By Neil Gaiman and Terry Pratchett
Published in: 1990
Synopsis (via Goodreads): there was a bit of a
mix-up when the Antichrist was born, due in part to the machinations of
Crowley, who did not so much fall as saunter downwards, and in part to
the mysterious ways as manifested in the form of a part-time rare book
dealer, an angel named Aziraphale. Like top agents everywhere, they've
long had more in common with each other than the sides they represent,
or the conflict they are nominally engaged in. The only person who
knows how it will all end is Agnes Nutter, a witch whose prophecies all
come true, if one can only manage to decipher them.
OK, so that synopsis is pretty broad. I think a better summation comes from one of the authors himself, Mr Neil Gaiman, who said that Good Omens is "a funny book about the end of the world and how we're all going to die". Of course, there's a little more to it than that but essentially you get the idea. Adam Young, leader of the Them and resident of Lower Tadfield is the antichrist. However, because of a mix-up in the hospital (three babies are always more complicated than two) Adam, the real antichrist, went home with ordinary parents, while an ordinary child went home to be watched and, shall we say, encouraged, by various members of Hell's eternal fan club. Fast forward 11 years and the apocalypse is due to occur within days, but as the demon Crowley realises, the antichrist isn't the actual antichrist, and along with his angel pal Aziraphale, realise that perhaps the apocalypse isn't all it's cracked up to be and maybe, just maybe, they could find a way to stop it from happening.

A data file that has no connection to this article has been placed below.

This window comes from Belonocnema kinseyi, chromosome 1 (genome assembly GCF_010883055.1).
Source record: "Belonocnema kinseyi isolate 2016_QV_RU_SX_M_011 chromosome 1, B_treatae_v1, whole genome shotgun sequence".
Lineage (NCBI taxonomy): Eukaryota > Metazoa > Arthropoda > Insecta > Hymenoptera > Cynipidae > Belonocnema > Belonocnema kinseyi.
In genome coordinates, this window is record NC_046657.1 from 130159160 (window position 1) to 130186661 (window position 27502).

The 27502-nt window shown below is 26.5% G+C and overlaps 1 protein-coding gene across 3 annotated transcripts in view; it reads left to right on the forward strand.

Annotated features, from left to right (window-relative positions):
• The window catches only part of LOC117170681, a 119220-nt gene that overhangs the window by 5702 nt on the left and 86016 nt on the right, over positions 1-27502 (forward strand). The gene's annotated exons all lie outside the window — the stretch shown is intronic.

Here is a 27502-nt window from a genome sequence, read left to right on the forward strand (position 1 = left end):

Anyway! I've heard people rave about this book for a very, very long time but it's just remained one of those books that was put back on the shelf when my arms were too full of books and I had to cut back. However, I was in the city and forgot to bring a book in with me and I wanted something to read over lunch so I ducked in to the bookstore and picked up a copy thinking it's about time I actually sat down and got an idea what all the fuss was about. Well, I've got an idea now! This book is fantastic, I really, really enjoyed reading it and I couldn't help thinking all the way through, "yep, can totally see how Gaiman ended up writing American Gods!"